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Trace element supplementation of livestock in new zealand: meeting the challenges of free-range grazing systems.

Grace ND, Knowles SO - Vet Med Int (2012)

Bottom Line: On farms where grazing animals are infrequently yarded, there are limited opportunities to administer trace element supplements via feeds and concentrates.In New Zealand, where the majority of sheep, cattle, and deer graze pasture year round, inadequate intake of cobalt, copper, iodine and selenium is prevalent.Supplementation methods suited to grazing livestock include long-acting injections, slow-release intraruminal boluses, trace element-amended fertilisers, and reticulated water supplies on dairy farms.

View Article: PubMed Central - PubMed

Affiliation: 26 Williams Road, RD 4, Palmerston North 4474, New Zealand.

ABSTRACT
Managing the mineral nutrition of free-range grazing livestock can be challenging. On farms where grazing animals are infrequently yarded, there are limited opportunities to administer trace element supplements via feeds and concentrates. In New Zealand, where the majority of sheep, cattle, and deer graze pasture year round, inadequate intake of cobalt, copper, iodine and selenium is prevalent. Scientists and farmers have developed efficient strategies to monitor and treat these dietary deficiencies. Supplementation methods suited to grazing livestock include long-acting injections, slow-release intraruminal boluses, trace element-amended fertilisers, and reticulated water supplies on dairy farms.

No MeSH data available.


Related in: MedlinePlus

Comparison of the effects of administration or application of a selenised oral drench, a selenised vaccine, a Se-amended fertiliser, a Se-containing intraruminal bolus, and a long-acting Se injection on the blood Se concentrations of sheep. Blood Se >250 nmol/L indicates adequate Se status, above which animals are unlikely to respond to supplementation in terms of improved performance or production.
© Copyright Policy - open-access
Related In: Results  -  Collection


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fig1: Comparison of the effects of administration or application of a selenised oral drench, a selenised vaccine, a Se-amended fertiliser, a Se-containing intraruminal bolus, and a long-acting Se injection on the blood Se concentrations of sheep. Blood Se >250 nmol/L indicates adequate Se status, above which animals are unlikely to respond to supplementation in terms of improved performance or production.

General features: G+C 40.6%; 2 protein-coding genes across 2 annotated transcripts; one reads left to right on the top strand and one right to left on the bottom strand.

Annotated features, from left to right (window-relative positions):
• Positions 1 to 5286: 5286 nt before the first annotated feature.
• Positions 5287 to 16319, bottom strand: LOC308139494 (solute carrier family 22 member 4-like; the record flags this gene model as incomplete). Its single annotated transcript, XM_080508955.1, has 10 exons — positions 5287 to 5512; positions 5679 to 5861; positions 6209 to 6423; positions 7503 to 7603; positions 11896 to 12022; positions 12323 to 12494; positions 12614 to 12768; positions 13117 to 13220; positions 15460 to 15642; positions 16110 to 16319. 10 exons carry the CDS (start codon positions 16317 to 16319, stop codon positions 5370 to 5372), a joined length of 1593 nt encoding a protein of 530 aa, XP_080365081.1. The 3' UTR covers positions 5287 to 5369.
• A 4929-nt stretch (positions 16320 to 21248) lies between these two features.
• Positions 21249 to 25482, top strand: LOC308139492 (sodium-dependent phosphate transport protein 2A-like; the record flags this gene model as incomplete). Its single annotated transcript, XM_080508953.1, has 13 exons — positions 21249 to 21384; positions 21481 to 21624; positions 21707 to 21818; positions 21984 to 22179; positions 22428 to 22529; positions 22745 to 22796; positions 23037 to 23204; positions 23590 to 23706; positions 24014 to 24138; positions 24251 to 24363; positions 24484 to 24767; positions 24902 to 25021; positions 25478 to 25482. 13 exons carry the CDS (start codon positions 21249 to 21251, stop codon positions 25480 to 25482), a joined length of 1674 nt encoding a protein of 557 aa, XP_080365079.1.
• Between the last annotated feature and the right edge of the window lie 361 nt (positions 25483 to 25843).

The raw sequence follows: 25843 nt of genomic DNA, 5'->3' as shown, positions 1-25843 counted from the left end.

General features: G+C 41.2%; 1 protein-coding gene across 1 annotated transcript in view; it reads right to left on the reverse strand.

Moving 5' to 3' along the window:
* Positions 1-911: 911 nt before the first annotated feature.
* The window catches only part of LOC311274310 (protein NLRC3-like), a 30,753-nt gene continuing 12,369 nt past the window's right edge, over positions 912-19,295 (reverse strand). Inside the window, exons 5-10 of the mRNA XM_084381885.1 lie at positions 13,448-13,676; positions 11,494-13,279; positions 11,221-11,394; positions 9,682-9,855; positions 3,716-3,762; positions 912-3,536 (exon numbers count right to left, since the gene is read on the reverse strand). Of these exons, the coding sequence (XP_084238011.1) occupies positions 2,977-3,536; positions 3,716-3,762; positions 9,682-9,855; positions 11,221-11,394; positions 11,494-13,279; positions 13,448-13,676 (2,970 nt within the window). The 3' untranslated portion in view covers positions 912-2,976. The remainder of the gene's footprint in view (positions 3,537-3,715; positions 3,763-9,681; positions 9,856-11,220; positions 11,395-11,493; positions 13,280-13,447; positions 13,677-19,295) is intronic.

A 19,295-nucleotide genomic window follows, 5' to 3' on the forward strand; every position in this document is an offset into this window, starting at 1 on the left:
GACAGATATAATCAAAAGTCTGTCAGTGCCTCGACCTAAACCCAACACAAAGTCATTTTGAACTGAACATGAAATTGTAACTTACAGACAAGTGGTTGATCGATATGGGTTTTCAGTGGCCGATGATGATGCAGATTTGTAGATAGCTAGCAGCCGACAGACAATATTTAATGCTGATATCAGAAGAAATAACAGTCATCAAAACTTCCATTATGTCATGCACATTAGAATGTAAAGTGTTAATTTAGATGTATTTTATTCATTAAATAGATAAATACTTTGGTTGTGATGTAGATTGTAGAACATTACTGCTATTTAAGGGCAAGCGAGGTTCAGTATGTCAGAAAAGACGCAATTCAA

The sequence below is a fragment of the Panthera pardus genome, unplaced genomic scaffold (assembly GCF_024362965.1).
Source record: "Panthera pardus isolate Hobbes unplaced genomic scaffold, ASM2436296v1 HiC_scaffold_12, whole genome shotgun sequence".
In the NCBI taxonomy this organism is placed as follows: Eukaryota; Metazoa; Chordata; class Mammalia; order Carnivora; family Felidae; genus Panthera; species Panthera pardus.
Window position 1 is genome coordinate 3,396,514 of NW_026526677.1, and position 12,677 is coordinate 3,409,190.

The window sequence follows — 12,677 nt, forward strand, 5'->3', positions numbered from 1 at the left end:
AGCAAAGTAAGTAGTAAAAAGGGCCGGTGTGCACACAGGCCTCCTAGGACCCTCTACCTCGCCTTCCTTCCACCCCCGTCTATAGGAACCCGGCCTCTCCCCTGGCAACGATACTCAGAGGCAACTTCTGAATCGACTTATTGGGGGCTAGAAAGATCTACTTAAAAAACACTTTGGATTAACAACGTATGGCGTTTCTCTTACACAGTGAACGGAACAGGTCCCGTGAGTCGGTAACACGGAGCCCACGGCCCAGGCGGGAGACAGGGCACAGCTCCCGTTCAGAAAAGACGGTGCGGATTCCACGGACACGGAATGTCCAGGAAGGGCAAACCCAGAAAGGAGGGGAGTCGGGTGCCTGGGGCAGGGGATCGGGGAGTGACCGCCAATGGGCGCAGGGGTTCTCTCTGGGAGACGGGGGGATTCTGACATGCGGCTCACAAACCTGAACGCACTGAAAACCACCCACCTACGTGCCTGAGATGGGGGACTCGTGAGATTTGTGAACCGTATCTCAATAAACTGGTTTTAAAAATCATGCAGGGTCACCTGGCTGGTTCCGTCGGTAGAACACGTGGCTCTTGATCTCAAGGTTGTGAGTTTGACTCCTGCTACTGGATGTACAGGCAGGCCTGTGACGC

Mentions: The efficacies of options for supplementing livestock with Se and Co are compared in Figures 1 and 2, [15, 16]. Sustained results are obtained with trace element-amended fertiliser, intraruminal boluses, and injections formulated to create a subcutaneous or intramuscular depot that provides slow and controlled release. In this paper, we emphasise those methods and review their use in some detail.


Trace element supplementation of livestock in new zealand: meeting the challenges of free-range grazing systems.

Grace ND, Knowles SO - Vet Med Int (2012)

Comparison of the effects of administration or application of a selenised oral drench, a selenised vaccine, a Se-amended fertiliser, a Se-containing intraruminal bolus, and a long-acting Se injection on the blood Se concentrations of sheep. Blood Se >250 nmol/L indicates adequate Se status, above which animals are unlikely to respond to supplementation in terms of improved performance or production.
© Copyright Policy - open-access
Related In: Results  -  Collection

Show All Figures
getmorefigures.php?uid=PMC3539419&req=5

fig1: Comparison of the effects of administration or application of a selenised oral drench, a selenised vaccine, a Se-amended fertiliser, a Se-containing intraruminal bolus, and a long-acting Se injection on the blood Se concentrations of sheep. Blood Se >250 nmol/L indicates adequate Se status, above which animals are unlikely to respond to supplementation in terms of improved performance or production.
Mentions: The efficacies of options for supplementing livestock with Se and Co are compared in Figures 1 and 2, [15, 16]. Sustained results are obtained with trace element-amended fertiliser, intraruminal boluses, and injections formulated to create a subcutaneous or intramuscular depot that provides slow and controlled release. In this paper, we emphasise those methods and review their use in some detail.

Bottom Line: On farms where grazing animals are infrequently yarded, there are limited opportunities to administer trace element supplements via feeds and concentrates.In New Zealand, where the majority of sheep, cattle, and deer graze pasture year round, inadequate intake of cobalt, copper, iodine and selenium is prevalent.Supplementation methods suited to grazing livestock include long-acting injections, slow-release intraruminal boluses, trace element-amended fertilisers, and reticulated water supplies on dairy farms.

View Article: PubMed Central - PubMed

Affiliation: 26 Williams Road, RD 4, Palmerston North 4474, New Zealand.

ABSTRACT
Managing the mineral nutrition of free-range grazing livestock can be challenging. On farms where grazing animals are infrequently yarded, there are limited opportunities to administer trace element supplements via feeds and concentrates. In New Zealand, where the majority of sheep, cattle, and deer graze pasture year round, inadequate intake of cobalt, copper, iodine and selenium is prevalent. Scientists and farmers have developed efficient strategies to monitor and treat these dietary deficiencies. Supplementation methods suited to grazing livestock include long-acting injections, slow-release intraruminal boluses, trace element-amended fertilisers, and reticulated water supplies on dairy farms.

No MeSH data available.


Related in: MedlinePlus